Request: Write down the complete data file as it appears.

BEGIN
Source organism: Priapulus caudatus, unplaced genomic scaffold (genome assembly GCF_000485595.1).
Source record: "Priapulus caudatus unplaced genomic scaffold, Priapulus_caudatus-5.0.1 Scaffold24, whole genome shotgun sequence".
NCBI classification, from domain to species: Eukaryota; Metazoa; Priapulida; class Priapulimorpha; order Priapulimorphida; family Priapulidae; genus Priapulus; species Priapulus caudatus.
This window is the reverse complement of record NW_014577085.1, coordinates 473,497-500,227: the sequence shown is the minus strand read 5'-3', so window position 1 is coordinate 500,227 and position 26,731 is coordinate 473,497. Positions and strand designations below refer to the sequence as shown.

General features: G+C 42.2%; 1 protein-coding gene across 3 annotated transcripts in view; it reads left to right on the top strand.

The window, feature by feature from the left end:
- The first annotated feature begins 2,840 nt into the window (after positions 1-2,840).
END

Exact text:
Source organism: Priapulus caudatus, unplaced genomic scaffold (genome assembly GCF_000485595.1).
Source record: "Priapulus caudatus unplaced genomic scaffold, Priapulus_caudatus-5.0.1 Scaffold24, whole genome shotgun sequence".
NCBI classification, from domain to species: Eukaryota; Metazoa; Priapulida; class Priapulimorpha; order Priapulimorphida; family Priapulidae; genus Priapulus; species Priapulus caudatus.
This window is the reverse complement of record NW_014577085.1, coordinates 473,497-500,227: the sequence shown is the minus strand read 5'-3', so window position 1 is coordinate 500,227 and position 26,731 is coordinate 473,497. Positions and strand designations below refer to the sequence as shown.

General features: G+C 42.2%; 1 protein-coding gene across 3 annotated transcripts in view; it reads left to right on the top strand.

The window, feature by feature from the left end:
- The first annotated feature begins 2,840 nt into the window (after positions 1-2,840).